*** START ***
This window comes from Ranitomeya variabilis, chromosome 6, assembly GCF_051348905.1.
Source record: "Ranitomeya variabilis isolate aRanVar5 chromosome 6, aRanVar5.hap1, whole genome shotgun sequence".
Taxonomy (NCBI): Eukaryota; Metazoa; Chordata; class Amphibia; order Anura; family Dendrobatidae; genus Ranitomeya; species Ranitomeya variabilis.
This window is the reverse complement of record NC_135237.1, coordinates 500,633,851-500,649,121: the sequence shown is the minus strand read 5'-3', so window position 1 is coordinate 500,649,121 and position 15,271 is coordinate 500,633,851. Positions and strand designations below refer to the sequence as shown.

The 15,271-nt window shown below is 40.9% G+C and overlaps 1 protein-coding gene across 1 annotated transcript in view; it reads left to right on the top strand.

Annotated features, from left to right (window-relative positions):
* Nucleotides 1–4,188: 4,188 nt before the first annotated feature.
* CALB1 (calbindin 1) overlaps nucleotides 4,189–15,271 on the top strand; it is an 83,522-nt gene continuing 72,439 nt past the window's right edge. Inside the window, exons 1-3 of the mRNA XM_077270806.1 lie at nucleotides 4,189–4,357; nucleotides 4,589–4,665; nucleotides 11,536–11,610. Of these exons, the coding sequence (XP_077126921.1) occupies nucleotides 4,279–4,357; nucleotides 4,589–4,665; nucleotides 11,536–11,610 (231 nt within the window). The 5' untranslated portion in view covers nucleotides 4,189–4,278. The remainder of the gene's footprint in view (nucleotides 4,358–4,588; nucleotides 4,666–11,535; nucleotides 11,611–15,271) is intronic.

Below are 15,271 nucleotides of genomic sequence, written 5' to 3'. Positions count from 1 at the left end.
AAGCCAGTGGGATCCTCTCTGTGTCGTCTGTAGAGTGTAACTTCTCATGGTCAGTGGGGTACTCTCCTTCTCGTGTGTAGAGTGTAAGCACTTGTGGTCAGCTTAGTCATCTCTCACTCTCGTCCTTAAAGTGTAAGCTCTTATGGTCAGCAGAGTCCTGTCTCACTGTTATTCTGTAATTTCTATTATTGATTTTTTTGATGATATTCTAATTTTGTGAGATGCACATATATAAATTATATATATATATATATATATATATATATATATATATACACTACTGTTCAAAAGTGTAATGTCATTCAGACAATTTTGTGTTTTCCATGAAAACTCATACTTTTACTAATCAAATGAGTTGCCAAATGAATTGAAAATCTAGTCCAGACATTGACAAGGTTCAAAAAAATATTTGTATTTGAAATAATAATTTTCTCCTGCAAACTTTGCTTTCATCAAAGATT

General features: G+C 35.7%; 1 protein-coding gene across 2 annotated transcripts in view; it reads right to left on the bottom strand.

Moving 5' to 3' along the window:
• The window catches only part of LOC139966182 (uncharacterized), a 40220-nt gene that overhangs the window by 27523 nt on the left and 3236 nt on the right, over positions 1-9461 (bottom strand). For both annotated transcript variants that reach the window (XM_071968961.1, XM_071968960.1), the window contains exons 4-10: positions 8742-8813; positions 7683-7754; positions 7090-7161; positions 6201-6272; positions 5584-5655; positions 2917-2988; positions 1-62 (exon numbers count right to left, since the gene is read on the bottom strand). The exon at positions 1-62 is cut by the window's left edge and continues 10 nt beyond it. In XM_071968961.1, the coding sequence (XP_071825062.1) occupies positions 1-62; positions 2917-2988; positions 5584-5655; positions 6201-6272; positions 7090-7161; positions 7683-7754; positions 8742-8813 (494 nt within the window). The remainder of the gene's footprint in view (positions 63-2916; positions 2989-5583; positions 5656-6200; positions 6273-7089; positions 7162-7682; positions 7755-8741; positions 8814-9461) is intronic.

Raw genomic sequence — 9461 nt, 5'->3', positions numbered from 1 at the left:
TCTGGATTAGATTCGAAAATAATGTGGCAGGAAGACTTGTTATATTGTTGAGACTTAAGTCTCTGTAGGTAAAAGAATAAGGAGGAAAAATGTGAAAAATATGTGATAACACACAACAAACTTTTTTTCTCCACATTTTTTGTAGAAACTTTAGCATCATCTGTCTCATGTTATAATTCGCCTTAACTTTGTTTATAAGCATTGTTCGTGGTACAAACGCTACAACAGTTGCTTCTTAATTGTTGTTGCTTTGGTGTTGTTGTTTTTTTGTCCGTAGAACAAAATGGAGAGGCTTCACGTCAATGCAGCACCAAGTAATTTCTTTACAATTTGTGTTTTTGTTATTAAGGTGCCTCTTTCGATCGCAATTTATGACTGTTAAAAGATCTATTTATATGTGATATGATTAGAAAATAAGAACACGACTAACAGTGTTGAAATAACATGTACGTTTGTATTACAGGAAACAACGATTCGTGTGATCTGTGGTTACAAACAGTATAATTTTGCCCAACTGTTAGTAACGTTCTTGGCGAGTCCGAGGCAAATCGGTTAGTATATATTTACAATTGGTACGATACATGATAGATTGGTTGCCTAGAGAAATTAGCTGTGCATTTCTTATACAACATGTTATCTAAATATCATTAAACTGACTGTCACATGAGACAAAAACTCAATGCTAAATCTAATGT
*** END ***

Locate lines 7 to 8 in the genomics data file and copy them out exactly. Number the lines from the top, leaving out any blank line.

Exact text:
* Nucleotides 1–4,188: 4,188 nt before the first annotated feature.
* CALB1 (calbindin 1) overlaps nucleotides 4,189–15,271 on the top strand; it is an 83,522-nt gene continuing 72,439 nt past the window's right edge. Inside the window, exons 1-3 of the mRNA XM_077270806.1 lie at nucleotides 4,189–4,357; nucleotides 4,589–4,665; nucleotides 11,536–11,610. Of these exons, the coding sequence (XP_077126921.1) occupies nucleotides 4,279–4,357; nucleotides 4,589–4,665; nucleotides 11,536–11,610 (231 nt within the window). The 5' untranslated portion in view covers nucleotides 4,189–4,278. The remainder of the gene's footprint in view (nucleotides 4,358–4,588; nucleotides 4,666–11,535; nucleotides 11,611–15,271) is intronic.